Reader question: “My brother who is a real estate agent told me to get pre-qualified for a mortgage before I start looking at homes. What does this process involve? How long does mortgage pre-qualification take these days (2014)? I’ve heard everything takes longer these days, due to new lending rules.”
You can get pre-qualified on a lender’s website just by filling in a short form with basic information about your financial situation (monthly income, recurring debts, desired loan amount, etc.). So it doesn’t take long at all. A loan officer or mortgage broker might also sit down with you in person, or speak to you over the phone, to do a quick pre-qualification. That doesn’t take very long either. They’ll just get some basic information about your finances and plug it into a calculator. So you’re looking at an hour, on the long end.
But you shouldn’t put too much stock into this process. Here’s why:
Mortgage pre-qualification doesn’t take very long in 2014. It never has. Nor does it mean much. It’s just a quick look at your financial picture to see how much money you MIGHT be able to borrow. Might is the key word in that sentence. In most cases, the lender doesn’t even check your credit or verify your income when pre-qualifying you. It’s a quick number crunch, and nothing more.
Keep in mind that the pre-qualification process is different from the pre-approval. The former is a quick review of your finances to give you an estimated loan amount you might qualify for. The latter (pre-approval) is a more in-depth review of your finances, and a firmer commitment from the bank.
According to Erin Lantz, director of Zillow’s Mortgage Marketplace: “[Pre-qualification] is important because it helps you narrow down your options and focus on how much house you can really afford. But it’s not a commitment between you and the lender whatsoever.”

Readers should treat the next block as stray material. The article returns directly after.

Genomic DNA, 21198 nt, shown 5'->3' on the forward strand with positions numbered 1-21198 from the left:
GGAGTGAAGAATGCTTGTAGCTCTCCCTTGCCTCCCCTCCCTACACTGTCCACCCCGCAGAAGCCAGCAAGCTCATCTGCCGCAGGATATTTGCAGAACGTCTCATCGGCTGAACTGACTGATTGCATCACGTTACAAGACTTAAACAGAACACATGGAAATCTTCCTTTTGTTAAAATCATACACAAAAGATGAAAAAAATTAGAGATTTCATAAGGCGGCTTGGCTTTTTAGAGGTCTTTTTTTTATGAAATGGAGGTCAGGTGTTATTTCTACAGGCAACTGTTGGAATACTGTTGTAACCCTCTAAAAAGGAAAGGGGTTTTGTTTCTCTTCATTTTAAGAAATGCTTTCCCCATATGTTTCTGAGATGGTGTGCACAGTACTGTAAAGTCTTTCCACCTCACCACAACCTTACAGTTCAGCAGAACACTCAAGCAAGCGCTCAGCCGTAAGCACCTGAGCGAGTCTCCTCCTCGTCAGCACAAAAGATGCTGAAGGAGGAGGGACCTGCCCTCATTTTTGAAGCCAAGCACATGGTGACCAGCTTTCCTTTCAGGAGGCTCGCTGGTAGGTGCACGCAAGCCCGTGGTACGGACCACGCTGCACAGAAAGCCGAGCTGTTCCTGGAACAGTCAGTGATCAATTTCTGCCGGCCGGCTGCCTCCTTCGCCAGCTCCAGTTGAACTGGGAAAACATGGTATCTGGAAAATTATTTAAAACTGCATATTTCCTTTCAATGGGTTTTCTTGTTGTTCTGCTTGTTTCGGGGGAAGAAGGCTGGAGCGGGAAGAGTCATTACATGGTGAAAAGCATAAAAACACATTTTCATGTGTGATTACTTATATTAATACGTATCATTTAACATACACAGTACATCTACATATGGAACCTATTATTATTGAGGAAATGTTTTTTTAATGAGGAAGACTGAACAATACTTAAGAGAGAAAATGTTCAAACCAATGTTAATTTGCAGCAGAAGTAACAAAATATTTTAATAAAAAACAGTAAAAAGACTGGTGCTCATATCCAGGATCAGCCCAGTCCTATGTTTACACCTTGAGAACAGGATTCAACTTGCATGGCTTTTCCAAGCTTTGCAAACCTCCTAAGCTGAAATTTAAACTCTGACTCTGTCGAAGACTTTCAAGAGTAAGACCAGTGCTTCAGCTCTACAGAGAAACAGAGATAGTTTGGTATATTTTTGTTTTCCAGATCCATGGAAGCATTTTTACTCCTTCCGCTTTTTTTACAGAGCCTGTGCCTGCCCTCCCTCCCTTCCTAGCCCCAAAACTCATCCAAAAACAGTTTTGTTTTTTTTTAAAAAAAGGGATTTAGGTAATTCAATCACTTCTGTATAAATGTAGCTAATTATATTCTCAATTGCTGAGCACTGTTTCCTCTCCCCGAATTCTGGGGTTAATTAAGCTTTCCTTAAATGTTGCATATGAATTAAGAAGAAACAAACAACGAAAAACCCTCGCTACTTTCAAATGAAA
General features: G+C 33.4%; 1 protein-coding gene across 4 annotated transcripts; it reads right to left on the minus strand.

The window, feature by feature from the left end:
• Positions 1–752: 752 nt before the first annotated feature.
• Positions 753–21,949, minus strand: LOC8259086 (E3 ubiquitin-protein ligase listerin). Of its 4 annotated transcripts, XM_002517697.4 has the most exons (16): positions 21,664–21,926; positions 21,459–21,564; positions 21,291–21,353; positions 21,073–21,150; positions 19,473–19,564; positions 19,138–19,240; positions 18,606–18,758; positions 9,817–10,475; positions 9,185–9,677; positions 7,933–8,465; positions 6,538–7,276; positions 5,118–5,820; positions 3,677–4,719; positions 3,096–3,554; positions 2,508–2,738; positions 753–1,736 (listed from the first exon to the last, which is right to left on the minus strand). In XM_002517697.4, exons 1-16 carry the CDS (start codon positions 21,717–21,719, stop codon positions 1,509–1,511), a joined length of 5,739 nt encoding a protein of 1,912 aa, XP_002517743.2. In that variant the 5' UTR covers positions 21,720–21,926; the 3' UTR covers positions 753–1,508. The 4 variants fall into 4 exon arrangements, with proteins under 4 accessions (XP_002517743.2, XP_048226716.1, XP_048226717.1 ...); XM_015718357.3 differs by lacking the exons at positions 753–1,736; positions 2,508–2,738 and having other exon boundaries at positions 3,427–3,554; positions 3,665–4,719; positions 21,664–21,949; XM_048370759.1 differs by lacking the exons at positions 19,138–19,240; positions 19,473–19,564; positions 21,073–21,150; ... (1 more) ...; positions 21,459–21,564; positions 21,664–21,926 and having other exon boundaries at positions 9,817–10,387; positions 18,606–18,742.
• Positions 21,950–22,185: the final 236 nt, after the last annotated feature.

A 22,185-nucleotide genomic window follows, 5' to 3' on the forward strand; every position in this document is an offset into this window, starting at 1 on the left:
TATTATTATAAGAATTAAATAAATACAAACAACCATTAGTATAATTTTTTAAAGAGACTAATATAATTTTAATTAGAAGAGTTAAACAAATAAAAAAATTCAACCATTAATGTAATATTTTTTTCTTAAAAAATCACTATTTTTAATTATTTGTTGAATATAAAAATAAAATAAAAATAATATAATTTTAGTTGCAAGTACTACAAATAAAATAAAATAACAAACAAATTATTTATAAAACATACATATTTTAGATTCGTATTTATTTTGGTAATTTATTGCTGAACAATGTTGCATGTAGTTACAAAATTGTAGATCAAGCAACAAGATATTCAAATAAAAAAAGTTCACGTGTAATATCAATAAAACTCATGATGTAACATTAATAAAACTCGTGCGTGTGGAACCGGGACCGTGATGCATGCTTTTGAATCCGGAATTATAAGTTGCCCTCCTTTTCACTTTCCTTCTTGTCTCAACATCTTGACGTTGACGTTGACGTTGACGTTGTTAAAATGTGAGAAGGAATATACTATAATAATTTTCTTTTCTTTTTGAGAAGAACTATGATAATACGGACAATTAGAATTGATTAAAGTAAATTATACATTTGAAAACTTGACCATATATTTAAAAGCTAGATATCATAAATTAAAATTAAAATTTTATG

Mortgage pre-approval, on the other hand, goes a lot of further. This is where the lender actually checks your credit and requests documents to verify your financial information (primarily your income, assets and debts). It takes longer than pre-qualification, but it carries more weight too. It is a more in-depth review of your finances, and a firmer commitment from the bank.
But the thing to remember is that neither of these processes guarantee you’ll actually get the loan. You won’t know that until you clear the underwriting, which occurs in the middle of the lending process. The pre-qual happens on the front end. Then comes underwriting. Then comes the closing process, when the deal is finalized. A lot can happen between pre-qualification and closing.
Sellers won’t care that you’ve been pre-qualified by a lender, because it’s such a cursory process. But if you have a pre-approval letter from that same lender, sellers will take your more seriously. The pre-qual might be a good way for the lender to attract borrowers and capture their contact information (especially when it is conducted online). And it might give you, the borrower, a ballpark idea as to the amount you can borrow. But that’s about as far as it goes. Pre-approval goes further, and is therefore a better use of your time and energy.
You can expedite the process by asking what the lender needs from you in advance, and rounding up all of that information prior to your meeting (or prior to applying online, if you go the internet route). In most cases, this includes your W-2 statements for the last two years, some proof of income such as pay stubs, and any other financial / asset documentation you have.
But getting back to your question. How long does mortgage pre-qualification take? A few minutes at most. The real question is, what good is it?